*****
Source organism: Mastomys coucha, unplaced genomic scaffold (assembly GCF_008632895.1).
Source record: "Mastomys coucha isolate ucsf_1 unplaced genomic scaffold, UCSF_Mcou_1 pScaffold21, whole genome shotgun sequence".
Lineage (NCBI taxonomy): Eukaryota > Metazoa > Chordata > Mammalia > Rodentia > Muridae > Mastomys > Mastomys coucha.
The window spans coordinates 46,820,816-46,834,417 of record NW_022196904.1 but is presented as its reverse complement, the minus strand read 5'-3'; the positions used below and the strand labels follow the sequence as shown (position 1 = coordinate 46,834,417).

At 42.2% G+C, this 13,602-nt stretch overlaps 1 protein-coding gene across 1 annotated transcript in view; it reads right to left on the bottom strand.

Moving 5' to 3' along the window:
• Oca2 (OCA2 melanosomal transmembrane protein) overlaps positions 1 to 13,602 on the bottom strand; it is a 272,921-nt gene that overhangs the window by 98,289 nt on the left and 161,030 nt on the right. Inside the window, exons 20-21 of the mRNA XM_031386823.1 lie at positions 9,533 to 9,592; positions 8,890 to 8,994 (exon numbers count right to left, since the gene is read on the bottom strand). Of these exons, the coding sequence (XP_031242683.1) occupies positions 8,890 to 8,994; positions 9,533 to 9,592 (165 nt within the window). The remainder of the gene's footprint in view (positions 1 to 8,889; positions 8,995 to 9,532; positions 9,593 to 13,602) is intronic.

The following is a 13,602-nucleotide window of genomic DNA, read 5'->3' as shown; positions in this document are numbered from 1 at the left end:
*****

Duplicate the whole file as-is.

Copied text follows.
Source organism: Mastomys coucha, unplaced genomic scaffold (assembly GCF_008632895.1).
Source record: "Mastomys coucha isolate ucsf_1 unplaced genomic scaffold, UCSF_Mcou_1 pScaffold21, whole genome shotgun sequence".
Lineage (NCBI taxonomy): Eukaryota > Metazoa > Chordata > Mammalia > Rodentia > Muridae > Mastomys > Mastomys coucha.
The window spans coordinates 46,820,816-46,834,417 of record NW_022196904.1 but is presented as its reverse complement, the minus strand read 5'-3'; the positions used below and the strand labels follow the sequence as shown (position 1 = coordinate 46,834,417).

At 42.2% G+C, this 13,602-nt stretch overlaps 1 protein-coding gene across 1 annotated transcript in view; it reads right to left on the bottom strand.

Moving 5' to 3' along the window:
• Oca2 (OCA2 melanosomal transmembrane protein) overlaps positions 1 to 13,602 on the bottom strand; it is a 272,921-nt gene that overhangs the window by 98,289 nt on the left and 161,030 nt on the right. Inside the window, exons 20-21 of the mRNA XM_031386823.1 lie at positions 9,533 to 9,592; positions 8,890 to 8,994 (exon numbers count right to left, since the gene is read on the bottom strand). Of these exons, the coding sequence (XP_031242683.1) occupies positions 8,890 to 8,994; positions 9,533 to 9,592 (165 nt within the window). The remainder of the gene's footprint in view (positions 1 to 8,889; positions 8,995 to 9,532; positions 9,593 to 13,602) is intronic.

The following is a 13,602-nucleotide window of genomic DNA, read 5'->3' as shown; positions in this document are numbered from 1 at the left end: